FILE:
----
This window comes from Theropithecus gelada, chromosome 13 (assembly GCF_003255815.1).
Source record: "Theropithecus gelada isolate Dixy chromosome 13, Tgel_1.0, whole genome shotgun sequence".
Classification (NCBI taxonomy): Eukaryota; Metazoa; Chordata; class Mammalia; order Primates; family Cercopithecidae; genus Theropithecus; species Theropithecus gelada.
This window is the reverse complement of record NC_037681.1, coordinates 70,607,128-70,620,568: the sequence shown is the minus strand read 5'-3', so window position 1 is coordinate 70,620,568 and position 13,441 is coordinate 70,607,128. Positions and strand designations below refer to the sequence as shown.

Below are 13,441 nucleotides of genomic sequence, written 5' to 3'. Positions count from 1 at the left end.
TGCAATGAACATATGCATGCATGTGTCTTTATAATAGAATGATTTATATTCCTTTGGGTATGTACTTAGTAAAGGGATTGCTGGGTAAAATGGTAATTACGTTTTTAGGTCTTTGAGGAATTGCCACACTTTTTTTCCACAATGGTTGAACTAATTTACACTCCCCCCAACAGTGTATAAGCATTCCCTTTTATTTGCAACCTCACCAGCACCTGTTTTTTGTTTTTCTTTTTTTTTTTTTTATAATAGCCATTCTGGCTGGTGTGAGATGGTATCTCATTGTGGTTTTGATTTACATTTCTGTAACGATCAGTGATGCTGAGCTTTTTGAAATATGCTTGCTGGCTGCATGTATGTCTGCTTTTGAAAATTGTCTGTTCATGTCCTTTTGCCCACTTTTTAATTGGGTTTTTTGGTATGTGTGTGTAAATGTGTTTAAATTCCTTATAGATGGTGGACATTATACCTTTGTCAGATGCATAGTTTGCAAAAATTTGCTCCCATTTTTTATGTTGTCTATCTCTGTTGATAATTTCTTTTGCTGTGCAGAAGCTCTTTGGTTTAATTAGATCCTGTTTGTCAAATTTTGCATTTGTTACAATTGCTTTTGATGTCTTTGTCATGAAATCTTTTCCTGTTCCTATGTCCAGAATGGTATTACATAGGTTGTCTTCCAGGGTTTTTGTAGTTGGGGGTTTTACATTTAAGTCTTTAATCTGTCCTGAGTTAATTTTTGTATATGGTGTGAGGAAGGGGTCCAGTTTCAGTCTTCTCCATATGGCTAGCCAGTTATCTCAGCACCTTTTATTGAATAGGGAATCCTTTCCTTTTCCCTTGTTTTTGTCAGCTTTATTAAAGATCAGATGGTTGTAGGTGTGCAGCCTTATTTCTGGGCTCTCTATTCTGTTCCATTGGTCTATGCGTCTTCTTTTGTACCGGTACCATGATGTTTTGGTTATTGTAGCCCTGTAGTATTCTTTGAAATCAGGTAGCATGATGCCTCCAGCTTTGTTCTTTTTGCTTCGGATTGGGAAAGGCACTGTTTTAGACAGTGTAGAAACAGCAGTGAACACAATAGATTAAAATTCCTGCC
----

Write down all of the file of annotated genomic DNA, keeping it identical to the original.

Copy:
This window comes from Theropithecus gelada, chromosome 13 (assembly GCF_003255815.1).
Source record: "Theropithecus gelada isolate Dixy chromosome 13, Tgel_1.0, whole genome shotgun sequence".
Classification (NCBI taxonomy): Eukaryota; Metazoa; Chordata; class Mammalia; order Primates; family Cercopithecidae; genus Theropithecus; species Theropithecus gelada.
This window is the reverse complement of record NC_037681.1, coordinates 70,607,128-70,620,568: the sequence shown is the minus strand read 5'-3', so window position 1 is coordinate 70,620,568 and position 13,441 is coordinate 70,607,128. Positions and strand designations below refer to the sequence as shown.

Below are 13,441 nucleotides of genomic sequence, written 5' to 3'. Positions count from 1 at the left end.
TGCAATGAACATATGCATGCATGTGTCTTTATAATAGAATGATTTATATTCCTTTGGGTATGTACTTAGTAAAGGGATTGCTGGGTAAAATGGTAATTACGTTTTTAGGTCTTTGAGGAATTGCCACACTTTTTTTCCACAATGGTTGAACTAATTTACACTCCCCCCAACAGTGTATAAGCATTCCCTTTTATTTGCAACCTCACCAGCACCTGTTTTTTGTTTTTCTTTTTTTTTTTTTTATAATAGCCATTCTGGCTGGTGTGAGATGGTATCTCATTGTGGTTTTGATTTACATTTCTGTAACGATCAGTGATGCTGAGCTTTTTGAAATATGCTTGCTGGCTGCATGTATGTCTGCTTTTGAAAATTGTCTGTTCATGTCCTTTTGCCCACTTTTTAATTGGGTTTTTTGGTATGTGTGTGTAAATGTGTTTAAATTCCTTATAGATGGTGGACATTATACCTTTGTCAGATGCATAGTTTGCAAAAATTTGCTCCCATTTTTTATGTTGTCTATCTCTGTTGATAATTTCTTTTGCTGTGCAGAAGCTCTTTGGTTTAATTAGATCCTGTTTGTCAAATTTTGCATTTGTTACAATTGCTTTTGATGTCTTTGTCATGAAATCTTTTCCTGTTCCTATGTCCAGAATGGTATTACATAGGTTGTCTTCCAGGGTTTTTGTAGTTGGGGGTTTTACATTTAAGTCTTTAATCTGTCCTGAGTTAATTTTTGTATATGGTGTGAGGAAGGGGTCCAGTTTCAGTCTTCTCCATATGGCTAGCCAGTTATCTCAGCACCTTTTATTGAATAGGGAATCCTTTCCTTTTCCCTTGTTTTTGTCAGCTTTATTAAAGATCAGATGGTTGTAGGTGTGCAGCCTTATTTCTGGGCTCTCTATTCTGTTCCATTGGTCTATGCGTCTTCTTTTGTACCGGTACCATGATGTTTTGGTTATTGTAGCCCTGTAGTATTCTTTGAAATCAGGTAGCATGATGCCTCCAGCTTTGTTCTTTTTGCTTCGGATTGGGAAAGGCACTGTTTTAGACAGTGTAGAAACAGCAGTGAACACAATAGATTAAAATTCCTGCC